Review: Samsung Glyde
As far as sliders go, the Glyde is relatively compact. One thing that appears to be common with sideways sliders is that they can be a tad on the beefy side. The Glyde is no different in that respect. It's overall footprint is small, but from front to back, it's a little thick. Otherwise, it is very pocket friendly. It is narrow enough that it is easy to hold in your hand, no matter how big or small they may be.
It is made of smooth plastics that feel good. Running your fingers around it (c'mon, you know you caress your phone), is nice and there are no ridges or lines that interrupt the flow of the phone. The weight and balance feel perfect to me. It isn't too heavy, nor is it too light (which would make it feel cheap).
The front is dominated by the large screen. There's a small bezel for the earpiece speaker above, and a single button below the screen. This button always takes you to the home screen. It is a small little button, but sticks up from the surface so it is always easy to find and use. It has good feedback and travel, so you always know you've poked it.
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The left side of the Glyde is free of any buttons. There is only the hatch for Samsung's charger port. It peels off easily enough. The right side of the phone is where all the action is. All three buttons here are silver dashes of varying lengths. The topmost is the power key. It is smaller and recessed more than the others. One long press will power the Glyde up or down. Below it is the volume toggle. This button is about an inch in length and feels just right. The action is fantastic. Perfect amount of "click." Last is the camera key. It is set apart from the other two and falls closer to the bottom of the phone.
Popping open the phone to get at that keyboard is easy, breezy, beautiful. There's little resistance and the spring assistance is well tuned. With the Glyde open, you have a full QWERTY keyboard for text entry. The keyboard feels good for the most part. It is recessed ever-so-slightly below the plane created by the bottom half of the phone. What this means is, you feel a little ridge on your thumbs when your type keys that fall in the bottom row. I found it distracting. I am sure with everyday use, any annoyance felt by this will go away. On the plus side, I often find that hitting the top row of keys on sideways sliders can be tough if they are placed to close to the top half of the phone. With the Glyde, the top half of the phone is angled away from the keyboard, so it doesn't get in the way at all. The keys themselves are also very flat. There is nothing to differentiate the way they feel when you slide your thumbs over them. Once you get used to the key lay out, it was fairly speedy for text input. I was definitely faster on the Glyde than I was on something with a software-based keyboard, such as the Voyager or iPhone.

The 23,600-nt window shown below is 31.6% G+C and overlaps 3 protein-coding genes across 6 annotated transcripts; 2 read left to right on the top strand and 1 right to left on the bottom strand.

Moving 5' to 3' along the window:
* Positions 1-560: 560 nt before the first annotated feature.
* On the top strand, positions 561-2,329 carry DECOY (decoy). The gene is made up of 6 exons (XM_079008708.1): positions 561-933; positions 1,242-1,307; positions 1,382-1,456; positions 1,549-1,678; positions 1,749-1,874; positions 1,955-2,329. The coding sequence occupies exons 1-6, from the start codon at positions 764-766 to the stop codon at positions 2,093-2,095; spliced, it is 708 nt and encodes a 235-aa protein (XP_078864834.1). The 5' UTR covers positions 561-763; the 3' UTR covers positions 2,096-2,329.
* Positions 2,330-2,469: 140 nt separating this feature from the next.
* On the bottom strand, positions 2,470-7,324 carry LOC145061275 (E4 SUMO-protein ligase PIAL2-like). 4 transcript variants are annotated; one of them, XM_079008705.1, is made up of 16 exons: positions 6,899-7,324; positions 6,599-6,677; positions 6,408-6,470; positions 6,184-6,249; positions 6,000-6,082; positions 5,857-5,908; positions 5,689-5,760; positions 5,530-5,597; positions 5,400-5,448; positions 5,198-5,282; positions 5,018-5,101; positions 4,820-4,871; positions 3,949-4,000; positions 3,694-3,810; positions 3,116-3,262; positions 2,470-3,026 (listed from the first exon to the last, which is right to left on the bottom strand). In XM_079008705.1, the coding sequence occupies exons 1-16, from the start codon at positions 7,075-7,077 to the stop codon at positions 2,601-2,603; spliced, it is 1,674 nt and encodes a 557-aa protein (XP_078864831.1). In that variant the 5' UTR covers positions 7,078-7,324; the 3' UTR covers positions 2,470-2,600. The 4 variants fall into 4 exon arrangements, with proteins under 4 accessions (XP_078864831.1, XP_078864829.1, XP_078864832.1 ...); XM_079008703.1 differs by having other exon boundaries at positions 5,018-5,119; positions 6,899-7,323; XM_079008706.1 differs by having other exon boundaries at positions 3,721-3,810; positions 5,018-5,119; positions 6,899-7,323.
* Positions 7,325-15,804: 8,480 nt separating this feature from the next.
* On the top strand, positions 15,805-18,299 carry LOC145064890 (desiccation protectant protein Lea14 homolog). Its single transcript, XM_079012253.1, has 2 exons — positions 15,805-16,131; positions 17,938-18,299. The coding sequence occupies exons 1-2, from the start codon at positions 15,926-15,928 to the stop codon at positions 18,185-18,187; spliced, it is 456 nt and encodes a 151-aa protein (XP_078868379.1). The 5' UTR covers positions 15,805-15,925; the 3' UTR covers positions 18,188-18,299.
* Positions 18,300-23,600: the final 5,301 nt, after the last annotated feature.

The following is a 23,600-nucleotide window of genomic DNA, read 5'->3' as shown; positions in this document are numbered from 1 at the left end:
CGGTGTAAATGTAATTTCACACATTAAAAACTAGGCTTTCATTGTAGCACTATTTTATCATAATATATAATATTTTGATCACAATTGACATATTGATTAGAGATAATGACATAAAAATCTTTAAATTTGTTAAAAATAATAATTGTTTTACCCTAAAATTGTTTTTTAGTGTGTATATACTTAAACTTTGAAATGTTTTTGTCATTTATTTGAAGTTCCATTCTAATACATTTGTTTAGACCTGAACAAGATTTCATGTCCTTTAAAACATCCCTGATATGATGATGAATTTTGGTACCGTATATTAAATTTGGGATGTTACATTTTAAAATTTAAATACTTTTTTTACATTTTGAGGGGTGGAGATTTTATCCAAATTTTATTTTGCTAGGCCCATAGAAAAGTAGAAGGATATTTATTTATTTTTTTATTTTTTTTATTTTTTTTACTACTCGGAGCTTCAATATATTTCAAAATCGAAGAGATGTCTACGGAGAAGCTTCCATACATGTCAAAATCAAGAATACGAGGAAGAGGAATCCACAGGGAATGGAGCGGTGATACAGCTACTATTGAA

The Glyde has a 2.5mm headset jack on the top of the phone. Opening the hatch is not a problem, but the jack itself is pretty far recessed into the cavity. You may want to bring any headsets you have with you to a Verizon store to make sure they fit before buying.
The slot for the microSD card is under the battery cover. Thankfully you don't have to remove the battery to get at it. So yes, hot swappin' is possible.
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